- Palestinians plan next steps after failed UN bid
- UK declares it cannot support Palestinian UN bid
- Palestinian statehood bid fails at UN Security Council as US, Australia vote against
‘Mexico on Sunday called for an overhaul of the United Nations Security Council, envisaging more member countries across a wider geographical swathe, as the government steps up efforts to raise its profile on the global stage.
Tasked with maintaining global peace, the U.N. Security Council meets when war looms and cooperates in efforts to solve international disputes, with measures ranging from sanctions to military action.
The Council has five permanent members – China, France, Russia, Britain and the United States – and 10 temporary members elected by the U.N. General Assembly for two-year terms.
Editor’s Note: I thought the below profile by civil rights lawyer Chase Madar written back in 2009 was worth sharing after Evan Osnos’s recent piece on “humanitarian interventionist” Samantha Power in the New Yorker.
‘[…] The intellectual career of Samantha Power is a richly instructive example of the weaponization of human rights. She made her name in 2002 with A Problem From Hell: America and the Age of Genocide. In this surprise global bestseller, she argues that when confronted with 20th-century genocides, the United States sat on the sidelines as the blood flowed. Look at Bosnia or Rwanda. “Why does the US stand so idly by?” she asks. Powers allows that overall America “has made modest progress in its responses to genocide.” That’s not good enough. We must be bolder in deploying our armed forces to prevent human-rights catastrophes—to engage in “humanitarian intervention” in the patois of our foreign-policy elite.
In nearly 600 pages of text, Power barely mentions those postwar genocides in which the U.S. government, far from sitting idle, took a robust role in the slaughter. Indonesia’s genocidal conquest of East Timor, for instance, expressly green-lighted by President Ford and Secretary of State Kissinger, who met with Suharto the night before the invasion was launched and carried out with American-supplied weapons. Over the next quarter century, the Indonesian army saw U.S. military aid and training rise as it killed between 100,000 and 200,000 East Timorese. (The figures and the designation of “genocide” come from a UN-formed investigative body.) This whole bloody business gets exactly one sentence in Power’s book.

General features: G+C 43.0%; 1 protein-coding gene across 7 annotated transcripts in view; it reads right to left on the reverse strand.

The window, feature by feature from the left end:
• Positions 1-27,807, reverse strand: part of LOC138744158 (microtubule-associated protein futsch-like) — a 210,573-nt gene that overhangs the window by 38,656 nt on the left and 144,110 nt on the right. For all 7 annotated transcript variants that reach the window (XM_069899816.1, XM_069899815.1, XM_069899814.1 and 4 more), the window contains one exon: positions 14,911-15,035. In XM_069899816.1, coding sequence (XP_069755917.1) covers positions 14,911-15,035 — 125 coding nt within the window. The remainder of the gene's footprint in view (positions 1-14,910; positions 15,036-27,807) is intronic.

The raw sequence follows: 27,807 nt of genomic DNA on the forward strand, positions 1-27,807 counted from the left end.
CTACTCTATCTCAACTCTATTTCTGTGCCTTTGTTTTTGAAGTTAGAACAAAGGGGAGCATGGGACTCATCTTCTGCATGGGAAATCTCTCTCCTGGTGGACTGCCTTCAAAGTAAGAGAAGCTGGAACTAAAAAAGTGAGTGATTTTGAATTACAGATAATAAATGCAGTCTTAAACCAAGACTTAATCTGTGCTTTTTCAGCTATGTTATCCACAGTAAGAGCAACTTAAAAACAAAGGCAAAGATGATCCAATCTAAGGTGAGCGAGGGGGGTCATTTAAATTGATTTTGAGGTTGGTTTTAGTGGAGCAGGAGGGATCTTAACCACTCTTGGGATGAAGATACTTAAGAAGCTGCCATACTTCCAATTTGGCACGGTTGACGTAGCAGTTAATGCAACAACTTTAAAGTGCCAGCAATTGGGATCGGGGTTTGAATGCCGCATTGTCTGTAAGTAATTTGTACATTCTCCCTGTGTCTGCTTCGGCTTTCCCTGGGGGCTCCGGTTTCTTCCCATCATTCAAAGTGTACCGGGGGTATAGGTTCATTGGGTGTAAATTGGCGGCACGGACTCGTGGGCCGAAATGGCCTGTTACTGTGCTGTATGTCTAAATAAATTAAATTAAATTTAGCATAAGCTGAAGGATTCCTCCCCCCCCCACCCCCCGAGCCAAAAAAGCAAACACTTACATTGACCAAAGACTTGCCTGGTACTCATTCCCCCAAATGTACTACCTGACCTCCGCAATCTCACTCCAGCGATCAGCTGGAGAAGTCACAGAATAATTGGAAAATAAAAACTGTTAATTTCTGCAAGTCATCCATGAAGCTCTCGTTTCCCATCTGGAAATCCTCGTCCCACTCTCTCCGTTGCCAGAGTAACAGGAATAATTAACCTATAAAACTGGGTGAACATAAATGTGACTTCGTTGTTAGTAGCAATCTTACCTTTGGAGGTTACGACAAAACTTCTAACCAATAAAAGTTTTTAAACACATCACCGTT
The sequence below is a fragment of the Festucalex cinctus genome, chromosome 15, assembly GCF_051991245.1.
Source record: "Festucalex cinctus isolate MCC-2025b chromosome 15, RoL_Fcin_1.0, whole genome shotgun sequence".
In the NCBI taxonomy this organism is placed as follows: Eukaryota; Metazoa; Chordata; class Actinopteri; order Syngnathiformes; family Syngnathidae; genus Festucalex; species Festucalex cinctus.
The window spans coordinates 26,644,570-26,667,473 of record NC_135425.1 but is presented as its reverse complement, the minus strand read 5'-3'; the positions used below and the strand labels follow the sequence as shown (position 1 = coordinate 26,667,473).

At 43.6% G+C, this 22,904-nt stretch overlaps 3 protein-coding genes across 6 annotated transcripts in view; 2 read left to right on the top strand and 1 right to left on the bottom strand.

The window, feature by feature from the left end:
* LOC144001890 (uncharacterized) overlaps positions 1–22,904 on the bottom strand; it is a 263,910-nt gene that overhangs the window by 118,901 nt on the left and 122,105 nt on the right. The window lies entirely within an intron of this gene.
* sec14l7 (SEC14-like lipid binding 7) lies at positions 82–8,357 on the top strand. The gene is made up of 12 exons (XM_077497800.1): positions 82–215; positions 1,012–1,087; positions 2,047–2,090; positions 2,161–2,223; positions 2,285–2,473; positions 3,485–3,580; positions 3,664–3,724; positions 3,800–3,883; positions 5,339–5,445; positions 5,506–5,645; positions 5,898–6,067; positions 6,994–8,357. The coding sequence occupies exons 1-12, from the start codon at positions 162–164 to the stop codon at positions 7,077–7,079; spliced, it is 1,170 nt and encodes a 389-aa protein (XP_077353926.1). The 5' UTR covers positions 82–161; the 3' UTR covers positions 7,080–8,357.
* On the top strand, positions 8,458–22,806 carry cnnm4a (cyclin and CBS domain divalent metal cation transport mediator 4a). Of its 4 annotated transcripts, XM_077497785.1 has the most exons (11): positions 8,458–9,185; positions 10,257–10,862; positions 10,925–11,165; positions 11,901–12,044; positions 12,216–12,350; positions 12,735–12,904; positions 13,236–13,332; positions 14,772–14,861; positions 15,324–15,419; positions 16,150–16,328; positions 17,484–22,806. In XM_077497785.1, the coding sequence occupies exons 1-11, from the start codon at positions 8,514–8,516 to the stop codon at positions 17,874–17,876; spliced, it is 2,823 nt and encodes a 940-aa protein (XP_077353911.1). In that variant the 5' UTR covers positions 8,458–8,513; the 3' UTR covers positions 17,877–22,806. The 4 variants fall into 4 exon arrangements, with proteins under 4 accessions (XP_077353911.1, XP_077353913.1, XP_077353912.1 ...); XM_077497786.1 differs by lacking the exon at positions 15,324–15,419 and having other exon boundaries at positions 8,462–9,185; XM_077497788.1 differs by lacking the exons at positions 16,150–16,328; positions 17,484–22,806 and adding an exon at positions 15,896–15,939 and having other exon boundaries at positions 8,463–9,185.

What about the genocide of Mayan peasants in Guatemala—another decades-long massacre carried out with American armaments by a military dictatorship with tacit U.S. backing, officer training at Fort Benning, and covert CIA support? A truth commission sponsored by the Catholic Church and the UN designated this programmatic slaughter genocide and set the death toll at approximately 200,000. But apparently this isn’t a problem from hell.’
- The Samantha Power Doctrine
- Samantha Power, Goddess of the U.N.
- UN Ambassador Samantha Power Warns Against Intervention Fatigue
- Samantha Power: Don’t Knock U.S. Intervention In Syria
- The Millennials Rise Up Against Samantha Power At Fusion Conference
- CAR Atrocities Must Be Answered, Says U.N. Ambassador Samantha Power
- Samantha Power on the Duty to Intervene
- Samantha Power Goes to War
- Cass Sunstein and Samantha Power: Fun Couple of the 21st Century
- A Problem from Hell: America and the Age of Genocide (Book)
‘[…] The number of stateless people worldwide likely exceeds 15 million, the Institute on Statelessness and Inclusion said in a report, which lifts the veil on some of the most invisible people on the planet.
[…] The U.N. refugee agency (UNHCR) estimate of 10 million stateless people left out 1.5 million stateless refugees and 3.5 million stateless Palestinians.
Without a nationality, stateless people are denied basic rights and benefits that most people take for granted, including access to healthcare, education and work. They often cannot own property, open a bank account or even get married.
Sometimes called “legal ghosts”, stateless people are vulnerable to rights abuses, detention and exploitation.’
‘Israel continues to interact with Syrian rebels in the Golan Heights and allow them to cross the border, according to a new UN report corroborated by a VICE News team that visited the area in November, uncovering additional incidents beyond what has been described by the UN.
Israel has occupied the Golan Heights since the Six-Day War in 1967, when it captured it from Syria. In 1974, a UN peacekeeping mission, known as UNDOF, was established to police a 50-mile-long disengagement zone between the Israeli “Alpha” and Syrian “Bravo” lines. At the disengagement zone’s narrowest southern points, the distance between the two lines can be less than a kilometer.’